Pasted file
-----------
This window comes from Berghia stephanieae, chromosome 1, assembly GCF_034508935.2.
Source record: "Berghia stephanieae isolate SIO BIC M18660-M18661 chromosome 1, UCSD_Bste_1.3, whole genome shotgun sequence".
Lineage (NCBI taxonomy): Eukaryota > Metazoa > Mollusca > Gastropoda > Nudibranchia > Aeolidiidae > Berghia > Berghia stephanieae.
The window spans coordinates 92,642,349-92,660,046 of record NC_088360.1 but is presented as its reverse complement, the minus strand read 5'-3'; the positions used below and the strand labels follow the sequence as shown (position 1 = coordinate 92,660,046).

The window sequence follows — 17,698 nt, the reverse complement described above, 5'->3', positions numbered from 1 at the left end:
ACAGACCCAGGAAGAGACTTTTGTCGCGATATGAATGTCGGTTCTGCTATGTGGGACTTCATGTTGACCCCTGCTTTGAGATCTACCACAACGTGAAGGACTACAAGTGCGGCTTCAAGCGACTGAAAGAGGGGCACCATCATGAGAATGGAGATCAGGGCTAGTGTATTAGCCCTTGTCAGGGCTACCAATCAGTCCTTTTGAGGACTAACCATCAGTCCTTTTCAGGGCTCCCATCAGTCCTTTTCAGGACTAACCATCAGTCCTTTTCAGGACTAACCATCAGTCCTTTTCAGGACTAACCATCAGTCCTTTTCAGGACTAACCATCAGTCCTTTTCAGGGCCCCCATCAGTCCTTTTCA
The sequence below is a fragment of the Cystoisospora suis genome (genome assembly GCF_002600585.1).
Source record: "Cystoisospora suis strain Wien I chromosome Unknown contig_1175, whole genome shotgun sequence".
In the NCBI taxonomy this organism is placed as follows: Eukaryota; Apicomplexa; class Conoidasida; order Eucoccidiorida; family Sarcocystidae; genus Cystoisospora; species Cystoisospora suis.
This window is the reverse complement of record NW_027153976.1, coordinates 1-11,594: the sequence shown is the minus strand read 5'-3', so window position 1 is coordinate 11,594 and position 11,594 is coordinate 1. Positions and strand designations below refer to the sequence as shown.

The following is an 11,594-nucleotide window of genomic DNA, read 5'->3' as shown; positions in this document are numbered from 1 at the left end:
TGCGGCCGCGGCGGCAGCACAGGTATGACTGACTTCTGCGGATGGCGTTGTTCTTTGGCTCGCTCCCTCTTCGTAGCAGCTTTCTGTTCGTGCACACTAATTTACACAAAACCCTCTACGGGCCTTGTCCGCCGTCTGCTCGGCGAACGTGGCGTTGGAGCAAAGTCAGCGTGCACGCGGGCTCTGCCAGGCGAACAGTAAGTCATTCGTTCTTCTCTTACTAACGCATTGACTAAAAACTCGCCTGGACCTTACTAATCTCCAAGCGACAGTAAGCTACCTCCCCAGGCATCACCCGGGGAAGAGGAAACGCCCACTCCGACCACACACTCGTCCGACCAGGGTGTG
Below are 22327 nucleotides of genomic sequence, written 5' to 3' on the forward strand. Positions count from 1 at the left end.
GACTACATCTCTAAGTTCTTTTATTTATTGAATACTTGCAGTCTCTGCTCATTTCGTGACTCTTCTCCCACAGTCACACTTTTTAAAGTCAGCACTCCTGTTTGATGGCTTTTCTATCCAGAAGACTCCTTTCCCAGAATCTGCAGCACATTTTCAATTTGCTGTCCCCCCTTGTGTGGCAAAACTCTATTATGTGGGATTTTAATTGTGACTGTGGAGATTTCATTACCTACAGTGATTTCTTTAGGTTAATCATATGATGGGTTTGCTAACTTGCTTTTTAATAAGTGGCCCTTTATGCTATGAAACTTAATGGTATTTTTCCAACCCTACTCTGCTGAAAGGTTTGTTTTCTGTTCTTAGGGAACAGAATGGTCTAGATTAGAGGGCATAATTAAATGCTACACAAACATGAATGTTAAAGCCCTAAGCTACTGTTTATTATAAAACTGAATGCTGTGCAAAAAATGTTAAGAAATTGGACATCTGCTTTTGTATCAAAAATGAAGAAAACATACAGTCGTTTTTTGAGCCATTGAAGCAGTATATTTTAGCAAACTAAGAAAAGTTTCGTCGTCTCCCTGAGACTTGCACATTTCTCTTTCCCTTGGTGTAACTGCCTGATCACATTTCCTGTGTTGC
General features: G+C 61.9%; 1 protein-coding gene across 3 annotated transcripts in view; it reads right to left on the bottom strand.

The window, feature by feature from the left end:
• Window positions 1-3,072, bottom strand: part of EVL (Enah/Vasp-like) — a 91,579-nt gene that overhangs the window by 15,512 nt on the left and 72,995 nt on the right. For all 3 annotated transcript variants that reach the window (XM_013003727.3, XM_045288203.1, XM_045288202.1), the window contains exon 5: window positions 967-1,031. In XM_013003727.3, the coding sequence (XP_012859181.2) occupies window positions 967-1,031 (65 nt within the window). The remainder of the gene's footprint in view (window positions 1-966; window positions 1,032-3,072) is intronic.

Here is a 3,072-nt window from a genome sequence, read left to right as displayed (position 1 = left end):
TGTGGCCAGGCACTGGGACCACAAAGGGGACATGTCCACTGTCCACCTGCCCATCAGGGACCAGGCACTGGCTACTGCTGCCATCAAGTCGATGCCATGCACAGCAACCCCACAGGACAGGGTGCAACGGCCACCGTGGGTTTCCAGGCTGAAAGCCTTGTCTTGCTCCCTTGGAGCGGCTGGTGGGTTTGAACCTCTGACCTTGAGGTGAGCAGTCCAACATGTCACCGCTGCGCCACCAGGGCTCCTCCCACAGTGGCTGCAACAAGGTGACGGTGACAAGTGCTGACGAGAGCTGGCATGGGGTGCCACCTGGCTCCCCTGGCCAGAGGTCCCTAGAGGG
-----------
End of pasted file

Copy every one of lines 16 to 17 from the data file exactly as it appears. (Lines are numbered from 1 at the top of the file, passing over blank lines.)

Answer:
The window, feature by feature from the left end:
• Window positions 1-3,072, bottom strand: part of EVL (Enah/Vasp-like) — a 91,579-nt gene that overhangs the window by 15,512 nt on the left and 72,995 nt on the right. For all 3 annotated transcript variants that reach the window (XM_013003727.3, XM_045288203.1, XM_045288202.1), the window contains exon 5: window positions 967-1,031. In XM_013003727.3, the coding sequence (XP_012859181.2) occupies window positions 967-1,031 (65 nt within the window). The remainder of the gene's footprint in view (window positions 1-966; window positions 1,032-3,072) is intronic.